Loose floor tiles

Since we've had the house, I've been aware that the ceramic tiles on the kitchen floor were neither the best quality nor very well fixed, as one or two sounded a bit hollow when tapped. No problem, as the master plan says the room will be gutted and refurbed comprehensively, in time.
Today, I found a pair of tiles had lifted to form a ridge where they join. OK, only a few mm but to do that, they had clearly lost all adhesion. I have scraped the grout from their edges and removed some of the tile cement beneath, so I could tape them back down for the moment, as I'm severely short on time this weekend. A brief investigation shows quite a few tiles in this area are loose, so maybe a square metre or so will have to be taken up, cleaned and re-stuck.
These tiles are not new but are certainly not as old as the house and I would estimate they are a decade or two old. They were undoubtedly laid 'professionally' (as in someone took cash to do it, not necessarily someone who knew anything) on a floor described to me by a builder as polished concrete, which seems quite robust (but who can tell?). The adhesive looks more like mortar to me than anything I've used.
So, questions: Why would this happen suddenly? It's not damp and there haven't been any serious temperature changes, neither is it a part of the floor that gets significant traffic. In other words, should I look for a cause or just put it down as one of those things?
How much do I need to clean the tiles up before re-laying? Getting the grout off is easy, as is removing the adhesive from the floor. Although any big chunks of stuff can probably be flipped of their back sides, I'm a bit reluctant to start bashing the tiles too hard to get all the adhesive off them as they would be imposible to match, were I to break one, and they're an odd size (probably 8 inches-ish square) to even source a non-matching replacement, without cutting a larger one down.
Any thoughts gratefully accepted.
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On 29/11/14 14:16, GMM wrote:

brick acid will get mortar odd if you use enough
Id say that the mortar bed was too thin and that's why they flipped up. mechanical stress?
recommend ardurit rapid set for laying floor tiles
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On 29/11/2014 14:21, The Natural Philosopher wrote:

I was wondering about that. I've never had much luck with acid penetrating far enough to do much good but it's easy enough to try.

Certainly, two tiles rising against each other seems like mechanical stress, but I can't work out how it would be imposed to squeeze them together that way, at it would seem to require differential expansion of the tiles or contraction of the floor. They have a fair grout line, but the grout seems quite rigid.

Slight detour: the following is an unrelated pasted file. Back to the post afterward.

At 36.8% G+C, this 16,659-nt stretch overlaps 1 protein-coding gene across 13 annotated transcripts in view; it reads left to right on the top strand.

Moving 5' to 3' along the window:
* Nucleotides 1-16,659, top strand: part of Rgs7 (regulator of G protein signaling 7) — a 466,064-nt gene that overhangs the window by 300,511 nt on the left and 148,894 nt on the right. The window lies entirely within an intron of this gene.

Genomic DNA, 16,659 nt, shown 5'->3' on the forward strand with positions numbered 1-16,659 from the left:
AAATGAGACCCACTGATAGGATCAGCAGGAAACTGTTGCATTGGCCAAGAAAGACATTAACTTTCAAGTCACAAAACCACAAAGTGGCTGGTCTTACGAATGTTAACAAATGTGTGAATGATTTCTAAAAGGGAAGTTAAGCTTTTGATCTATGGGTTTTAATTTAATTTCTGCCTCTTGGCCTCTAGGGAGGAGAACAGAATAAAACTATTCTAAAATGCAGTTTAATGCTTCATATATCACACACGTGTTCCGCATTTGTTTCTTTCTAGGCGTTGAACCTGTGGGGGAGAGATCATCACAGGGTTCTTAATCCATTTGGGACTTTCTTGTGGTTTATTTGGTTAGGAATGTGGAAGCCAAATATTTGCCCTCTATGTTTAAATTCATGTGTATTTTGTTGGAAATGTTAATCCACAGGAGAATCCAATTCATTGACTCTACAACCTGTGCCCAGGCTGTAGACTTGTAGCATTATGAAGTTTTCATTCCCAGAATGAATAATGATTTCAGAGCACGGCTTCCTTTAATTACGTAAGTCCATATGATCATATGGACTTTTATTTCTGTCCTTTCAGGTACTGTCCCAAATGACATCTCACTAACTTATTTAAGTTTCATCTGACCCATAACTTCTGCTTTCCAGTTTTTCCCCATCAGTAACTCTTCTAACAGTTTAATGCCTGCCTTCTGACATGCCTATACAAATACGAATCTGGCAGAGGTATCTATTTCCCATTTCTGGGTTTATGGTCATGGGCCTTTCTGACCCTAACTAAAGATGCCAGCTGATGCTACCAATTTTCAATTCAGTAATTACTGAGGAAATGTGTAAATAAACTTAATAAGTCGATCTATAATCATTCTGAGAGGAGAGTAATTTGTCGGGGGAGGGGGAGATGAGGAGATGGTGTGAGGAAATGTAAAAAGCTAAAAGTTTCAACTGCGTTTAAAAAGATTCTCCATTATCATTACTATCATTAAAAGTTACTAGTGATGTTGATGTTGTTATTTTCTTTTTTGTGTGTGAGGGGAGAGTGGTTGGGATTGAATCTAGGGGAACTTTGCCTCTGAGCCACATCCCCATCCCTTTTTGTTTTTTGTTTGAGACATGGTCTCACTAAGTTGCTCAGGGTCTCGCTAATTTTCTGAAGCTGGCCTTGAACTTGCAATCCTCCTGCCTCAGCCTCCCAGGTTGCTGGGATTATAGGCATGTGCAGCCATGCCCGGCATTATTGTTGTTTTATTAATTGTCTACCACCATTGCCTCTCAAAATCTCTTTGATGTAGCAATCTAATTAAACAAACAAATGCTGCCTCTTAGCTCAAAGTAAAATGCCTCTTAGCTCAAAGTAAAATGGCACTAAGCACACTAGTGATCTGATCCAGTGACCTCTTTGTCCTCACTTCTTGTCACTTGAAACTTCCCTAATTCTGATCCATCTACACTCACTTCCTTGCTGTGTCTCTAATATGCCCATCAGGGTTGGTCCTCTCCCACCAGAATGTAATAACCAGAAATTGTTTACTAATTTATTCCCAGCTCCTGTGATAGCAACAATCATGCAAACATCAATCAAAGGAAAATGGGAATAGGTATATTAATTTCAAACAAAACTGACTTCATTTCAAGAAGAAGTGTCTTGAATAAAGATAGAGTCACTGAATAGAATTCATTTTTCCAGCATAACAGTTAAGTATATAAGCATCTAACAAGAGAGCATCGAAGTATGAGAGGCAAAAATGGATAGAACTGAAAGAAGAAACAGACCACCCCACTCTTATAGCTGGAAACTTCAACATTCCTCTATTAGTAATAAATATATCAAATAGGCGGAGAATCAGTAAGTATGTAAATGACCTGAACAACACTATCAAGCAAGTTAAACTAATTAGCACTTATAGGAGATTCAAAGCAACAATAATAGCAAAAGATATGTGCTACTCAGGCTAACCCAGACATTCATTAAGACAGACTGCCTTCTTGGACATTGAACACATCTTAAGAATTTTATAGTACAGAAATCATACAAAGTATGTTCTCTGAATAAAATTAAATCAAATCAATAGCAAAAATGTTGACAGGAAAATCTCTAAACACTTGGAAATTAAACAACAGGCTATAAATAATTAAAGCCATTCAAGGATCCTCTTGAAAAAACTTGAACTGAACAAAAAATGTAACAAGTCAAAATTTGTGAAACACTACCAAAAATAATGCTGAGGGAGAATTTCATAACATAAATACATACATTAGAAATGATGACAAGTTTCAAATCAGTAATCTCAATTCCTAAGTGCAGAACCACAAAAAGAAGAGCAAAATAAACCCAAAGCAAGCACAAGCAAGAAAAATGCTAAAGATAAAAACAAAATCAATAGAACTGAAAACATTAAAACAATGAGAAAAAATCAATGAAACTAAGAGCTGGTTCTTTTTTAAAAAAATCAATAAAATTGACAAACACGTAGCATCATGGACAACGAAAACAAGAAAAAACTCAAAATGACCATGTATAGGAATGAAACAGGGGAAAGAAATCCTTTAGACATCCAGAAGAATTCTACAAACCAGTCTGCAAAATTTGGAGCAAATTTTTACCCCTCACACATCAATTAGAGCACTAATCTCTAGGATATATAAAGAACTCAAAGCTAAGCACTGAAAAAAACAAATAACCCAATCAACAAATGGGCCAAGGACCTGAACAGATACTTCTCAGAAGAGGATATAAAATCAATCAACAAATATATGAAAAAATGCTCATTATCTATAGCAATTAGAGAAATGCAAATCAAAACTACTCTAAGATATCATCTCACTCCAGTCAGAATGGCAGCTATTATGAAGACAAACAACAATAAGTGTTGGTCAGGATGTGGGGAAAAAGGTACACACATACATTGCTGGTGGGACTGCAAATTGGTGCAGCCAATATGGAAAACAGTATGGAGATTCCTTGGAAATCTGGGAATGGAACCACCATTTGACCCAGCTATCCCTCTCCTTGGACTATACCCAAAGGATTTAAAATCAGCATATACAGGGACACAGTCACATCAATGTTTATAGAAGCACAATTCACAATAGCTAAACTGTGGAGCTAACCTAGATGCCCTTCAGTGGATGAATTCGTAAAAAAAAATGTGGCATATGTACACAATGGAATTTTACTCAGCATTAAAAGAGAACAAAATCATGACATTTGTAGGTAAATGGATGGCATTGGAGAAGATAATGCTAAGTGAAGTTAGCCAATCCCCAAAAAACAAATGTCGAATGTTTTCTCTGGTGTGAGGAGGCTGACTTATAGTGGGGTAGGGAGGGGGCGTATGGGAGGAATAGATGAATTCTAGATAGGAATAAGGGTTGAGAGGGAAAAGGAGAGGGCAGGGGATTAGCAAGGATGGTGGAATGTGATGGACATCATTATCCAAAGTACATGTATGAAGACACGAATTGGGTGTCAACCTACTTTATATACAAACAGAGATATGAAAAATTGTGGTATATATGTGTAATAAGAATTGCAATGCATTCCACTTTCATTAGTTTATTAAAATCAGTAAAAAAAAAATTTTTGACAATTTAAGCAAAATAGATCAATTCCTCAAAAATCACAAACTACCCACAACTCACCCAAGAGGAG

I'll see if I can source some. It's not as readily available as Mapei stuff (which probably means it does a better job!)
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On 29/11/2014 14:16, GMM wrote:

Minimum clean off and a thin film of an MS polymer grab adhesive, Sicks Like Sh*t or similar.
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Dave - The Medway Handyman www.medwayhandyman.co.uk

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On 29/11/2014 15:46, The Medway Handyman wrote:

I've a feeling the 'clean off' is going to be the challenge here, having had a little go with brick acid and got not very far. Having taken another look at what's available and found a few examples of this tile size, I'm starting to wonder whether I should work on the principle of removing a rectangle of a few sq m, cleaning up the floor (easy and reliable) and re-laying a contrasting tile in the middle. Clearly that's a bigger job (but no cuts to be done) and it seems a pity to do on a floor that will be replaced in due course anyway, but it's a more predictable process and it would mean I could deal with the fact that a couple of tiles have historic chips in them. I'm just wondering which approach would involve the least swearing....
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On 30/11/2014 10:18, GMM wrote:

Soaking the tile overnight in detergent may soften the adhesive sufficiently.
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On 30/11/2014 10:18, GMM wrote:

Just in case it's helpful to anyone: On the advice of the blokey in my local prof tiling place, I tried soaking in water. This seems to loosen the adhesive on these at least as well as brick acid does, without the attendant hazards. It still needs to be scraped and scrubbed off with a stiff brush, which takes a good bit of elbow grease per tile, so it's a slow process, but will get there in the end.
It has got me wondering whether the apparent lack of water resistance is the root of the problem, if water can creep past the grout, since we mop the floor regularly.
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On 07/12/2014 12:27, GMM wrote:

I think maybe you've answered your own question there. Tile adhesive/grout probably weakens slightly in prolonged contact with water, but mopping is hardly that.
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